Crowdsourcing: A new kind of social media marketing campaign

Adam Skikne recently noted in a column, that social media marketing tools are not really like “the intrusive, traditional forms of advertising that have continuously interrupted our daily lives since the 1950’s”. He contends that they are “permission marketing,” in that, be it by “Liking” a brand’s Facebook page or by “following” it on Twitter, you allow it to “interrupt” your daily life.

However, a social media marketing campaign, when properly executed can and should be something far more interactive than these more passive examples.

We all know of T-Mobile’s “Life Is For Sharing” campaign as an example of a well executed social media campaign. At the end of the day, beyond maybe sharing the link to the videos, this has been a passive campaign however.

On the other hand, the campaigns featured below, whilst retaining regular elements of social media, ask and engage the audience to become part of the campaign. Essentially, they put the social back into social media marketing campaign.

Below are four interesting crowdsourcing campaigns and as you read, you will see why they are different:

Toyota Ideas For Good
In an age where CO2 emissions, carbon-taxes and global warming have captured the global consciousness, producers of motor vehicles have not had it easy. Right up there with other big-business they are quite often seen as the Earth’s number one enemy. Not daunted by this, the world’s largest car-maker, Toyota started the “Toyota Ideas For Good” project. The premise was simple, people had to think of and submit new uses for five technologies by Toyota which could be used for good – which would affect the world positively. The response was overwhelming. Over 9000 ideas were submitted and mentions on websites and blogs of the campaign exceeded 220 000.

Pepsi Refresh Project
Like any multimillion-dollar corporation, Pepsi has seen community-involvement as an integral part of their business. However, last year in a stroke of genius, they acted on that belief and fused it with a social media marketing campaign, the Refresh project. By crowdsourcing for customers’ favourite ideas for community-involvement, such as improving parks and playgrounds, schools, building foster homes etc. Pepsi was able to generate 42-million votes, and give away more than US$1.3-million in grants each month the project ran. The project was so successful that this year, they took it global.

Mob the Rainbow
This campaign by American candy brand, Skittles, attempted to do something that all these campaigns do — strengthen the connection between a consumer and the brands they use. “Mob the rainbow“, took that campaign to where the connection is weakest — Facebook — where often a user will “Like” a brand and that will be the end of that interaction. This campaign encompassed most of the social-networks by calling on fans of Skittles to vote, support and choose which activity done through by Skittles, allowed fans to become invested in the brand through user participation and user-generated content. However, in doing so, it also managed to accomplish some good, for the community as well.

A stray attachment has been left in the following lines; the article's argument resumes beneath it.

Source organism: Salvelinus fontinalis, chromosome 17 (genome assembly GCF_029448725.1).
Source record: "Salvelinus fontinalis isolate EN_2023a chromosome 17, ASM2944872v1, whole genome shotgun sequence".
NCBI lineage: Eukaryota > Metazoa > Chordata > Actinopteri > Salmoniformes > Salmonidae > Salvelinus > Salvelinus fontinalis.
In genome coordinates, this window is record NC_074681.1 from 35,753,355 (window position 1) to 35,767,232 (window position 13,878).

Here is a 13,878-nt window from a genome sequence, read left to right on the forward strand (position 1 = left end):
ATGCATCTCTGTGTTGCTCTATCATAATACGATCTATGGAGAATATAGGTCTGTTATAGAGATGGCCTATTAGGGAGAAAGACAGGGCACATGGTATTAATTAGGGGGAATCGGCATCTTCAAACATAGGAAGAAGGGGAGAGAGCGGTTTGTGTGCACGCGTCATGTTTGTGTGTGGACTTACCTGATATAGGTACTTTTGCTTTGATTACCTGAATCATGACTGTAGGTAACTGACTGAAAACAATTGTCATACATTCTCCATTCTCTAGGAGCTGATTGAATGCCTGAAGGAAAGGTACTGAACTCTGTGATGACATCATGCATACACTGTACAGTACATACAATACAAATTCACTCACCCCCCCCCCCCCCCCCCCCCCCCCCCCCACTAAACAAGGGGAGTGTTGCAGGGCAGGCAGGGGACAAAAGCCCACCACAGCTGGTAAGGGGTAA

The Aviva Community Fund
The Canadian division of insurance group, Aviva, like the other brands listed here, asked, rather than told, it’s customers what they were going to do for community upliftment, and so created the Community Fund. Customers got to decide — via social networks and media — what projects Aviva would fund in the customers own communities. Through social media interaction around this “community fund” Aviva was able to foster a stronger connection between its brand and its customers. The fund was such a success in its first year of running, that Aviva decided to make it an annual programme.

These four campaigns, along with four others, were nominated in this year’s Bees Awards for “Best Engagement with Customers,” but the reason these campaigns are highlighted as opposed to the other four nominees is here is because these social media campaigns made a change in their communities, whilst also providing value to their brands.

Gustav Praekelt, at last week’s NetProphet conference in Cape Town, emphasised the need for “social businesses” — businesses which are out to make a social impact.

These are not exact examples of what he spoke of, however they certainly go to show that with just a little bit of innovation, a business can use social media and social networks as a means of building its brand in a larger context but to its customers mainly whilst also having a social impact.

If there’s one word which connects all these campaigns, it’s crowdsourcing: engaging their customers to find out what it was they wanted done by their favourite brands.



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